Jacquez et al. (4) defined a spatially and temporally local case-control cluster statistic:

${Q}_{i,k,t}={c}_{i}{\displaystyle \sum _{j=1}^{N}{\eta}_{i,j,k,t}}{c}_{j}\left(\text{Equation}7\right)$

This is the count, at time *t*, of the number of *k* nearest neighbors of case *i* that are cases, and not controls. When *i* is a control *Q*_{i,k,t}= 0.

To determine whether there is statistically significant case clustering of residential histories throughout the study area and when the entire study time period is considered (a spatially and temporally global test) we use:

${Q}_{k}={\displaystyle \sum _{t=0}^{T}{Q}_{k,t}}\left(\text{Equation}8\right)$

This is the sum, over all *T*+1 time points, of the temporally local and spatially global statistic ${Q}_{k,t}={\displaystyle \sum _{i=1}^{N}{Q}_{i,k,t}}$. This will tell us whether there is global clustering of residential histories when all of the residential histories over the entire study period are considered simultaneously. Once global clustering is assessed, we next use Jacquez et al.'s *Q*_{i,k}to identify local clusters of residential histories.

${Q}_{i,k}={\displaystyle \sum _{t=0}^{T}{Q}_{i,k,t}}\left(\text{Equation}9\right)$

For the *i*^{th} residential history, this is the sum, over all *T*+1 time points, of the local spatial cluster statistic *Q*_{i,k,t}. It is the number of cases that are *k*-nearest neighbors of the *i*^{th} residential history (a case), summed over all *T*+1 time points. It will be large when cases tend to cluster around the *i*^{th} case through time. This statistic will be evaluated for each of the cases to identify those cases with low p-values. Notice the local statistics are a decomposition of the global statistic into local contributions, and the sum of the local statistics is equal to the global statistic.

We use the statistic *Q*_{F,k}to determine whether bladder cancer cases cluster near the business addresses of industries known to emit bladder cancer carcinogens. This will allow us to evaluate whether there was statistically significant clustering about a given industry *F* (e.g. a specific metal-plating business) over the life of its operation. Suppose that one suspects that the cases may be clustering about a specific focus defined by the business address history:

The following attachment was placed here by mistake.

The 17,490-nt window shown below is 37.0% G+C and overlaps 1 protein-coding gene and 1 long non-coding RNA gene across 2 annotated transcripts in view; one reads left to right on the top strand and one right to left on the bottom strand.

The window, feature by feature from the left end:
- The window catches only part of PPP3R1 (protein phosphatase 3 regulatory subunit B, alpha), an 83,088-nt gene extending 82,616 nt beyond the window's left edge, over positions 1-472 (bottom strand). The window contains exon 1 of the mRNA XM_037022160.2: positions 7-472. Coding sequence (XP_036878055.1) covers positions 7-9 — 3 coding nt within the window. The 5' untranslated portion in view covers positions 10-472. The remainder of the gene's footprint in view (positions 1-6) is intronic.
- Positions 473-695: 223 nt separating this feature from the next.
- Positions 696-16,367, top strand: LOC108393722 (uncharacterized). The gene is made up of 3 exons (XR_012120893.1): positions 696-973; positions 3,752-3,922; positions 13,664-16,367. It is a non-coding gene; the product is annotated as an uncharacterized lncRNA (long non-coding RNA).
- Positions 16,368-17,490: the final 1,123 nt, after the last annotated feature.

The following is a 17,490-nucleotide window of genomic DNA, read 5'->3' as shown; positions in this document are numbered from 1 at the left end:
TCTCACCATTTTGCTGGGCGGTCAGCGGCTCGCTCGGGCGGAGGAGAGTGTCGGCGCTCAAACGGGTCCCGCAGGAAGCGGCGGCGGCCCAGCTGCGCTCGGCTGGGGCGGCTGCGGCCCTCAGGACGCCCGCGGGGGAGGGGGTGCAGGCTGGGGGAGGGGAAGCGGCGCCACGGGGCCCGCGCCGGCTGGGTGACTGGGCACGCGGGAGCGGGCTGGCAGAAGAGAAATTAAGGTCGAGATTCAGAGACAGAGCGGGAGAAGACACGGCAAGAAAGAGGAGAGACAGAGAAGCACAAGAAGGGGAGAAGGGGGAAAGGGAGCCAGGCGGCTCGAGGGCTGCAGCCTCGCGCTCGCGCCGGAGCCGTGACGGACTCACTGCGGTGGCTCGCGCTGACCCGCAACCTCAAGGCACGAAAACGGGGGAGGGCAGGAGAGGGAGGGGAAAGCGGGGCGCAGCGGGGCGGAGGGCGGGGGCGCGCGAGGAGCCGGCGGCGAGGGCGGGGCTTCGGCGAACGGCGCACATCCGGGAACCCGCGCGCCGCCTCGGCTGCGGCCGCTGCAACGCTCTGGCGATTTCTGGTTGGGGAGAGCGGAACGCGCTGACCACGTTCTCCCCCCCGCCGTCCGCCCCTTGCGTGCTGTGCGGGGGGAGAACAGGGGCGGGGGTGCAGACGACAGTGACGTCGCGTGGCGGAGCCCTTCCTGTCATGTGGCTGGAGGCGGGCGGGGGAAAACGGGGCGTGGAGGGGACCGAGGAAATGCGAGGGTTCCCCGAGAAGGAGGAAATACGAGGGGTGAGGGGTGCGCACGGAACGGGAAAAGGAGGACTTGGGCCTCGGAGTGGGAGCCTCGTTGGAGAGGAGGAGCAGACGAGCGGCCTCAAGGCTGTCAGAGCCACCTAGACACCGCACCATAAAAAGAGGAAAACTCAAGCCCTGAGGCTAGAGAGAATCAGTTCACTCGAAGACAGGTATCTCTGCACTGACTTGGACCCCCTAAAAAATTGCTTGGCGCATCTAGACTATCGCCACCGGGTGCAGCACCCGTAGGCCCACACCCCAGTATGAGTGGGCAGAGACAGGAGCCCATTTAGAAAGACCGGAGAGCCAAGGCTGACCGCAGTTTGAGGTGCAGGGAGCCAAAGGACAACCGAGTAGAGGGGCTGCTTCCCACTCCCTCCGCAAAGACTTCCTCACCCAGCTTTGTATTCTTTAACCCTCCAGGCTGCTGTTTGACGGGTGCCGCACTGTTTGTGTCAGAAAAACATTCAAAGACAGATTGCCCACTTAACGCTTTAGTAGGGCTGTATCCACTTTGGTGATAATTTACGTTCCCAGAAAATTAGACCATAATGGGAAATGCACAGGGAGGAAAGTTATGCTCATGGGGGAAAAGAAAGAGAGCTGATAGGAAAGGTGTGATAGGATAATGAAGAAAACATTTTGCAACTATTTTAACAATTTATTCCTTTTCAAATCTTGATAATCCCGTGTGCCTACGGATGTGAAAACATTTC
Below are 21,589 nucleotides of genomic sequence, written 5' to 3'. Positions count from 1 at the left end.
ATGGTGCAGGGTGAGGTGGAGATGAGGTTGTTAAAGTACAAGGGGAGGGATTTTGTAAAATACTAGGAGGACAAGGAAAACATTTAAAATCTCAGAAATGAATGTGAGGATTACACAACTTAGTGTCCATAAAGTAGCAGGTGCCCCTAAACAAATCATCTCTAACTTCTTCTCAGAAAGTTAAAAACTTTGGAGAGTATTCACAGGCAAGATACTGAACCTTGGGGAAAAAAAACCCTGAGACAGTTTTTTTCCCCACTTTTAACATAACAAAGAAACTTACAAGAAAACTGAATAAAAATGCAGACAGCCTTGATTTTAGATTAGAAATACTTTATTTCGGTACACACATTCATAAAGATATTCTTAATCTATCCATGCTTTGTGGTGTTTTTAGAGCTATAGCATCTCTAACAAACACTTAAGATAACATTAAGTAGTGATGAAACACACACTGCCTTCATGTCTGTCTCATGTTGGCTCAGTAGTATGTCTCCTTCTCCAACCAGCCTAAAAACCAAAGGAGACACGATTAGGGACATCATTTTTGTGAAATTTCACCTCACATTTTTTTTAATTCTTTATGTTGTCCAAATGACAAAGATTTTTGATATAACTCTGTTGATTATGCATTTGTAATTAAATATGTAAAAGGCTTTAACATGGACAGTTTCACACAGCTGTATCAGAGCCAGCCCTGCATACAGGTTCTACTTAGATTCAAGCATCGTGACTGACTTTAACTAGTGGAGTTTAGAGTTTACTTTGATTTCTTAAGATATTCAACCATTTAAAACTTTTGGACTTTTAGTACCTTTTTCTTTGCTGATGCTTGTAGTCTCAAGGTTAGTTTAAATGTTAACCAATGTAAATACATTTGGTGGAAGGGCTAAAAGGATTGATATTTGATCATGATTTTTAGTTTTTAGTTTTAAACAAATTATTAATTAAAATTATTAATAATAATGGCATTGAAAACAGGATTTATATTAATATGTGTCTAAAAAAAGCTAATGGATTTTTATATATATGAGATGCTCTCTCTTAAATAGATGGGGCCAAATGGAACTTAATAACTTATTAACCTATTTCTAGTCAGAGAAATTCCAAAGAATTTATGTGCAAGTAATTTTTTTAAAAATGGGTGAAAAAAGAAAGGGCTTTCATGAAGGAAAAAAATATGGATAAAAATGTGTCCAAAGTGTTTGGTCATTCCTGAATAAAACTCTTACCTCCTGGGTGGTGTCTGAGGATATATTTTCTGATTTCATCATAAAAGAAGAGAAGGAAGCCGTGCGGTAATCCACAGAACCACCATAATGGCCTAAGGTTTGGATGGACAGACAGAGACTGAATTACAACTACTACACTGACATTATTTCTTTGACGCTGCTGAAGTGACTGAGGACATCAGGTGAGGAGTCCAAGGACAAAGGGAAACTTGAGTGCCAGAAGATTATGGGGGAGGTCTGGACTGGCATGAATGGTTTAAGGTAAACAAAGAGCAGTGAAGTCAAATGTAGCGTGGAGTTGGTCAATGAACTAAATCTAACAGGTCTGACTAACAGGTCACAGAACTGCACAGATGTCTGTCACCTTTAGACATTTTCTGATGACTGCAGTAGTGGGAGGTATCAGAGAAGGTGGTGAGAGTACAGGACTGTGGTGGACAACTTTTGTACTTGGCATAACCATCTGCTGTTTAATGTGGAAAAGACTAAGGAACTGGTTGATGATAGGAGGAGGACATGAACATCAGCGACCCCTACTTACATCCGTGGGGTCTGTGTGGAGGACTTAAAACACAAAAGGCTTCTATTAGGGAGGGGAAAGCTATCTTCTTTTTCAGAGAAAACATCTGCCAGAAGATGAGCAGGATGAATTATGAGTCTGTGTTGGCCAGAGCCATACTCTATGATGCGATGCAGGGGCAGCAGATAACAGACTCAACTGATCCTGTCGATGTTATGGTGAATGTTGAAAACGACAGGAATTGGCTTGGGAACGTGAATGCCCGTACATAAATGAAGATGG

**L**_{
F
}= {**u**_{F,0}, **u**_{F,1},.., **u**_{F,T}} (Equation 10)

A test for spatial clustering of cases about the focus *F* at a given time *t* is then:

${Q}_{F,k,t}={\displaystyle \sum _{j=1}^{N}{\eta}_{F,j,k,t}}{c}_{j}\left(\text{Equation}11\right)$

Here η_{F,j,k,t}is the nearest neighbor index indicating at time *t* whether the *j*^{th} individual is a *k*^{th} nearest neighbor of the geographic location of the focus defined by **u**_{F,t}. The statistic *Q*_{F,k,t}is the count of the number of *k*-nearest neighbors about the focus at time *t* that are cases. We use this statistic to evaluate clustering about the address histories of specific industries. We sum this statistic over all industries considered and the entire study period to obtain a global measure of focused clustering. We call this statistic ${Q}_{k}^{F}$ and use it to assess whether there is focused clustering when we consider all industries simultaneously.

We employ the duration-weighted versions of the above Q-statistics as presented in the Appendix to Jacquez et al. [4]. Jacquez et al. [4] also defined spatially and temporally local Q-statistics for individuals for evaluating those places of residence and intervals of time for which case clustering occurred. In this publication our focus is on the life course, and we leave further demonstration of the more ephemeral spatially and temporally local statistics for another paper.

### Randomization accounting for covariates and risk factors

In the absence of knowledge of other risk factors and covariates, simple randomization may be used when evaluating the statistical significance of the above statistics. This is accomplished by holding the location histories for the cases and controls constant, and by then sprinkling the case-control identifiers at random over the residential histories. This corresponds to a null hypothesis in which the probability of an individual being declared a case (*c*_{i} = 1) is proportional to the number of cases in the data set, or:

$p({c}_{i}=1|{H}_{0,I})=\frac{{n}_{1}}{{n}_{0}+{n}_{1}}\left(\text{Equation}12\right)$

Here *n*_{1} is the number of cases and *n*_{0} is the number of controls, and *H*_{0,I}indicates a null hypothesis corresponding to Goovaerts and Jacquez's [14] type I neutral model of spatial independence. This null hypothesis assumes the risk of being declared a case is the same over all of the *N* case and controls.

#### Logistic model of the probability of being a case